Chris Carstanjen – In our thoughts

We all know where we were and what we were doing when the first and then the second plane hit. I was in a meeting when an assistant interrupted our discussion to say that a plane had crashed into the first tower. We wondered briefly if it was a small private plane or maybe one of those commuter jets that lost an engine or had a dramatic pilot event in flight. We went back to our discussion. When she interrupted a few moments later to say that a second plane had crashed into Tower Two, we felt the shock of realization – this was intentional. What occurred in the hours after, at least for me, was a sense of panic, fear for my family and country, disbelief, high anxiety, and a total lack of knowing what to do. This was a moment to remember, a moment to define a generation, and I was at a loss. Of course, I immediately tried to contact all of my family members and close friends, just as everyone else in the country was doing. We would figure this out and get through it and eventually forget – at least for most of the year.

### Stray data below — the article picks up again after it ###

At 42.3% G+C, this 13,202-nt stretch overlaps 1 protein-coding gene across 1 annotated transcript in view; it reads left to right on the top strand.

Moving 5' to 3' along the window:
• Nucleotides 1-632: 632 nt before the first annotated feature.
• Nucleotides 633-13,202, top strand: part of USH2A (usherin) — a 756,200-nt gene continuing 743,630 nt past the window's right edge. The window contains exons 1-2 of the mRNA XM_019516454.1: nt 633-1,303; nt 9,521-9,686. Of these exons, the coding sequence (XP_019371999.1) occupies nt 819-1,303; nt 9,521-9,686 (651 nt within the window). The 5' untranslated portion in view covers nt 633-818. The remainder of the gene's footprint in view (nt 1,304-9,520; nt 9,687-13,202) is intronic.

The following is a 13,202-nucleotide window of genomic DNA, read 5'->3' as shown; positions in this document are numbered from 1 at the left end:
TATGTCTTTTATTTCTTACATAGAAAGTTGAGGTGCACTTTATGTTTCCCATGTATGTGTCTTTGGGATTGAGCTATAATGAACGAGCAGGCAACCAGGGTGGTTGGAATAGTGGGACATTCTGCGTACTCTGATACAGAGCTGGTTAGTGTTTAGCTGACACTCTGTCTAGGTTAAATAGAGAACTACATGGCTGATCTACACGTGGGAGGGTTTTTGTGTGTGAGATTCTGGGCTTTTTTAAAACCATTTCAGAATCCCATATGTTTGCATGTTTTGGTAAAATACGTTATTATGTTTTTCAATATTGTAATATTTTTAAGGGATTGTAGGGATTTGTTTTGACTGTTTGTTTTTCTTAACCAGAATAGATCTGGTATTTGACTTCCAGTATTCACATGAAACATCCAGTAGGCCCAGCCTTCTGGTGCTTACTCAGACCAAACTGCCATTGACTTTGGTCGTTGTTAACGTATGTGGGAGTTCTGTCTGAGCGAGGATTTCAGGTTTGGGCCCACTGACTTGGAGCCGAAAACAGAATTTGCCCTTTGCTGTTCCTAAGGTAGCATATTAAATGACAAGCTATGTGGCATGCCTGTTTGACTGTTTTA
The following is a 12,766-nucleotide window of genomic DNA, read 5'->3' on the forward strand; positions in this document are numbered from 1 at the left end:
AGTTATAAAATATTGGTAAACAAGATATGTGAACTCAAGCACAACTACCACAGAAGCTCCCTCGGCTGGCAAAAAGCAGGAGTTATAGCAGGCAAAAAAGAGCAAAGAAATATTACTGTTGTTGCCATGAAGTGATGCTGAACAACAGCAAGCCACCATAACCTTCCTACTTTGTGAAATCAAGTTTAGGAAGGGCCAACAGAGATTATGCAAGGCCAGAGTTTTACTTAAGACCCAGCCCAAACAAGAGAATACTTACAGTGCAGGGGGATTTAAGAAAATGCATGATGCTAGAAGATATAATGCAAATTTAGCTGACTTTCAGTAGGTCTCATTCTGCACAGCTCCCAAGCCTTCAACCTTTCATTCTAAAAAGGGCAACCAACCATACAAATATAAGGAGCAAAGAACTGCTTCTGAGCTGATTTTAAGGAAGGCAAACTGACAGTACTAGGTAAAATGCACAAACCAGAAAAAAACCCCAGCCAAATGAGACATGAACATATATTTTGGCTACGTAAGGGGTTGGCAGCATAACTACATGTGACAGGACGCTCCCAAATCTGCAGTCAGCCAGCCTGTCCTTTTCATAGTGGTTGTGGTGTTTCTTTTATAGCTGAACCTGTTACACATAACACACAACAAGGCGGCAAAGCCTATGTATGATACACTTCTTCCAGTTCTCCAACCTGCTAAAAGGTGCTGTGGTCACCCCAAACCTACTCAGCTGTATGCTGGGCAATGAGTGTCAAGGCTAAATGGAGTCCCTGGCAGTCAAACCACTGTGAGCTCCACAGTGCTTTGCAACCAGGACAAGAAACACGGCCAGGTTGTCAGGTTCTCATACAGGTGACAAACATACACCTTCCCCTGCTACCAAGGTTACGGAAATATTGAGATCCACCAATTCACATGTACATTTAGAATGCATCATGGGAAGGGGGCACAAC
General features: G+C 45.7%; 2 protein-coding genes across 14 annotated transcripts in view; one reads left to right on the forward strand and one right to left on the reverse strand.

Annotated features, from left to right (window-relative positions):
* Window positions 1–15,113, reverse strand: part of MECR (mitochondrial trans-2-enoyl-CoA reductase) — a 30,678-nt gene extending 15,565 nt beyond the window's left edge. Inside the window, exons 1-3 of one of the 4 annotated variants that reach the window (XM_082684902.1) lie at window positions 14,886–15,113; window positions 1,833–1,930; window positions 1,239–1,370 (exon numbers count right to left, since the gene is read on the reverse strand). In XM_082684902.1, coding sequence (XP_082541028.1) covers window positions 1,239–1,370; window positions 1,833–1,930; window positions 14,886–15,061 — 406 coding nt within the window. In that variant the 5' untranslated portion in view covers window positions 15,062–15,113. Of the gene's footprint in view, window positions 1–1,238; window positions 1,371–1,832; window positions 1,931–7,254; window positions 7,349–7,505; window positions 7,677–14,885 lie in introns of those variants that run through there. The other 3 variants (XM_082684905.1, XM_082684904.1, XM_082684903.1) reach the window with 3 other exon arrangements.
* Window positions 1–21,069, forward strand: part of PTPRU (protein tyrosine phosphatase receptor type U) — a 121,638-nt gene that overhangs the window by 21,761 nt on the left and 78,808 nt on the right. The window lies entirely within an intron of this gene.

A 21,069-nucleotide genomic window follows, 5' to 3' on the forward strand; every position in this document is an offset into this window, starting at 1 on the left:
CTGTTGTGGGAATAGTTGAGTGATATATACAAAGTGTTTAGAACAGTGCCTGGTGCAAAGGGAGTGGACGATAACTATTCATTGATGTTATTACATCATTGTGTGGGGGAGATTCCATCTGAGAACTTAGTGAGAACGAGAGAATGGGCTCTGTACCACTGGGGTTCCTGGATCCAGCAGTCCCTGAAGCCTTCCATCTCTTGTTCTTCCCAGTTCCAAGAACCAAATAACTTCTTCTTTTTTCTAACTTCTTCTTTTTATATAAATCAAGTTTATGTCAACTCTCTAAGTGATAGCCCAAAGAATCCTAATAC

Reflecting back, I wonder now about all of those people throughout the world who don’t have the luxury of a healing wound and the ability to forget. For them, the horror continues each and every day as hate continues to fester and grow among people. It is hate that is the enemy of society, hate that brings people to commit horrific acts time and time again, hate that creates these “defining moments” that we are suppose to forget. How do we fight hate? Can you fight hate or is fight the fuel that feeds the engine of hate?

“Like an unchecked cancer, hate corrodes the personality and eats away its vital unity. Hate destroys a man’s sense of values and his objectivity. It causes him to describe the beautiful as ugly and the ugly as beautiful, and to confuse the true with the false and the false with the true.”